While always a key goal, reducing transit times for ground freight shipments is receiving greater emphasis from express and LTL carriers as they seek to gain a competitive advantage over one another.
United Parcel Service (UPS), for example, said it is accelerating ground package movements between more than 12 million ZIP code pairings by one day or more starting this week. These improvements include lanes originating in eight states (Colorado, Connecticut, Minnesota, Pittsburgh, Montana, North Dakota, western Nebraska and Wyoming) and more than 70 markets, speeding up more than 75,000 packages nationwide every day.
UPS added this is part of a 2008 initiative to improve service for almost half-a-million customers nationwide without changing their pickup and delivery times and follows transit time improvements in 2006 that helped more than 1.2 million customers in 11 metropolitan areas.
“Accelerated ground service means customers can get to market faster, turn inventory quicker and improve customer service,” said Alan Gershenhorn, senior vp-worldwide sales & marketing for UPS. “It’s how we’re continually helping companies of all sizes to conduct business more efficiently.”
FedEx Freight, the LTL arm of express carrier FedEx Corp., has also accelerated delivery service in many metropolitan areas this year. The firm said it has cut transit times from three to two days in many cities while boosting shipment speed across more than 1,000 U.S. lanes in the past year.
The need for speed isn’t restricted to just domestic lanes, either – it’s also becoming a must-have function for trans-border and global shipments. “For shipments crossing the border, there is an increased need for speed and precision just as we have seen for domestic U.S. shipments,” said John O’Sullivan, president of regional LTL carrier USF Holland, owned by YRC Worldwide. “We are committed to matching the needs of our growing customer base.”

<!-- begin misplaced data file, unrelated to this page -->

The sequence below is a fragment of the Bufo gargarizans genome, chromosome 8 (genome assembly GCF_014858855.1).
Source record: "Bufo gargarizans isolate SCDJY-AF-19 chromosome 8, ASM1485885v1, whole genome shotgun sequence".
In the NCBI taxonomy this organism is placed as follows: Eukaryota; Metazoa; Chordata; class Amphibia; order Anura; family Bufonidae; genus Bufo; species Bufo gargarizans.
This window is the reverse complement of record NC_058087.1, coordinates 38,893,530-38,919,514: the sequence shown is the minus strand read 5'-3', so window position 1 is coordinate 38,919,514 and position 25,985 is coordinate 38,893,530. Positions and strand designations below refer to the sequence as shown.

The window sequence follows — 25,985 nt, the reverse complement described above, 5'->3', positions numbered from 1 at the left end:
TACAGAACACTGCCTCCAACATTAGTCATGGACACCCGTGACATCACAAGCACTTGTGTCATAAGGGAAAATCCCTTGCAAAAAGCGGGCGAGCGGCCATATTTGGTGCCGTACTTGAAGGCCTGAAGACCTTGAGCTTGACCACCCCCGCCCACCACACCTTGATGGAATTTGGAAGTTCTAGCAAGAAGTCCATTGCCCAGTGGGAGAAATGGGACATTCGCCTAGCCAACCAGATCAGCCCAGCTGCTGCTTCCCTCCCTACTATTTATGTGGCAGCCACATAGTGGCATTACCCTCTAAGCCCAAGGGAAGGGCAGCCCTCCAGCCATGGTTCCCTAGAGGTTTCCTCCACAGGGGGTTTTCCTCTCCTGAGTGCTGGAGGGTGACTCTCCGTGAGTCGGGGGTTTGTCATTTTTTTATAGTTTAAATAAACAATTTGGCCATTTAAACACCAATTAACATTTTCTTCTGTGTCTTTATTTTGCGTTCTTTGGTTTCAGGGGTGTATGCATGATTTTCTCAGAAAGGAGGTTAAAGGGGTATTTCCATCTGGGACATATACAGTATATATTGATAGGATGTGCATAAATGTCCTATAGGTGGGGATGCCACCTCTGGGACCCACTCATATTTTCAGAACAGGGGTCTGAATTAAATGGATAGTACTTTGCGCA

USF Holland is now offering time-specific guaranteed delivery before 3:30 p.m. between the U.S. and Canada and will expand its options for service by noon and by 9:00 am currently offered within its U.S. domestic system between Canada and the U.S. later this year. “We have experienced an increased volume of shipping to and from Canada,” said O’Sullivan. “As such, [we’ve] tuned the process for shipments crossing the border so that our customers will receive the same speed, reliability and damage-free services provided elsewhere in our system.”
Express carrier DHL is another company trying to speed up freight service, this time on a global scale. Its subsidiary DHL Global Forwarding recently noted how important shipment speed is for international companies today and is one reason why Siemens recently renewed its global deal with DHL.
“Our solutions have a proven record to reduce costs, streamline the supply chain process, reduce transit times and deliver overall improved service levels and visibility to Siemens' customers,” said Hans Toggweiler, CEO of DHL Global Forwarding-North America. “We’ll continuing focus on improving service levels, reducing costs and streamlining Siemens’ overall supply chain.”